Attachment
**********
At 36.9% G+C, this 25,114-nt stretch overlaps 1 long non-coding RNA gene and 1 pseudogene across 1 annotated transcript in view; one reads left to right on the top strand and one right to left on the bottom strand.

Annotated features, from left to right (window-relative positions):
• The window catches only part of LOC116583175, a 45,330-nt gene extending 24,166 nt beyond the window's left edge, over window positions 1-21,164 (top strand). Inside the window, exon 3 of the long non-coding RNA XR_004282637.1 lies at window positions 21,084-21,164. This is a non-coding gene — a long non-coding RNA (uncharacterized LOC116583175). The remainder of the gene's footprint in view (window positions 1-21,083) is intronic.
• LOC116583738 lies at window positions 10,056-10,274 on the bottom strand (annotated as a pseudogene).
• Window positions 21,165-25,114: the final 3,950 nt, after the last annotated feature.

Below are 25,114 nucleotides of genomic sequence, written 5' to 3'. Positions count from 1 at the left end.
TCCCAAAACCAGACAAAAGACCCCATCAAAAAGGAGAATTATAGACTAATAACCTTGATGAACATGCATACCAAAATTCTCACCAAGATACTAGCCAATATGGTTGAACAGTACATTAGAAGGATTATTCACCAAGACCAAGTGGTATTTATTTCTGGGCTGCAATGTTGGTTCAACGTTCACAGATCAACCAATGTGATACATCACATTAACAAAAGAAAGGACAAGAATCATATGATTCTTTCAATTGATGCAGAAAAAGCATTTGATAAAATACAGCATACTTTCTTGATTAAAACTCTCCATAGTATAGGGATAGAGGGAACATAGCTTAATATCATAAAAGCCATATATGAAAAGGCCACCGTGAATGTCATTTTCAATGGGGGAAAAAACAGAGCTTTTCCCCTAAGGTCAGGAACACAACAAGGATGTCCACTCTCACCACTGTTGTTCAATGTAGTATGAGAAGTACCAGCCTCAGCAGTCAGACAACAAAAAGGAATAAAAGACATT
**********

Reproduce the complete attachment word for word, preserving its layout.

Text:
At 36.9% G+C, this 25,114-nt stretch overlaps 1 long non-coding RNA gene and 1 pseudogene across 1 annotated transcript in view; one reads left to right on the top strand and one right to left on the bottom strand.

Annotated features, from left to right (window-relative positions):
• The window catches only part of LOC116583175, a 45,330-nt gene extending 24,166 nt beyond the window's left edge, over window positions 1-21,164 (top strand). Inside the window, exon 3 of the long non-coding RNA XR_004282637.1 lies at window positions 21,084-21,164. This is a non-coding gene — a long non-coding RNA (uncharacterized LOC116583175). The remainder of the gene's footprint in view (window positions 1-21,083) is intronic.
• LOC116583738 lies at window positions 10,056-10,274 on the bottom strand (annotated as a pseudogene).
• Window positions 21,165-25,114: the final 3,950 nt, after the last annotated feature.

Below are 25,114 nucleotides of genomic sequence, written 5' to 3'. Positions count from 1 at the left end.
TCCCAAAACCAGACAAAAGACCCCATCAAAAAGGAGAATTATAGACTAATAACCTTGATGAACATGCATACCAAAATTCTCACCAAGATACTAGCCAATATGGTTGAACAGTACATTAGAAGGATTATTCACCAAGACCAAGTGGTATTTATTTCTGGGCTGCAATGTTGGTTCAACGTTCACAGATCAACCAATGTGATACATCACATTAACAAAAGAAAGGACAAGAATCATATGATTCTTTCAATTGATGCAGAAAAAGCATTTGATAAAATACAGCATACTTTCTTGATTAAAACTCTCCATAGTATAGGGATAGAGGGAACATAGCTTAATATCATAAAAGCCATATATGAAAAGGCCACCGTGAATGTCATTTTCAATGGGGGAAAAAACAGAGCTTTTCCCCTAAGGTCAGGAACACAACAAGGATGTCCACTCTCACCACTGTTGTTCAATGTAGTATGAGAAGTACCAGCCTCAGCAGTCAGACAACAAAAAGGAATAAAAGACATT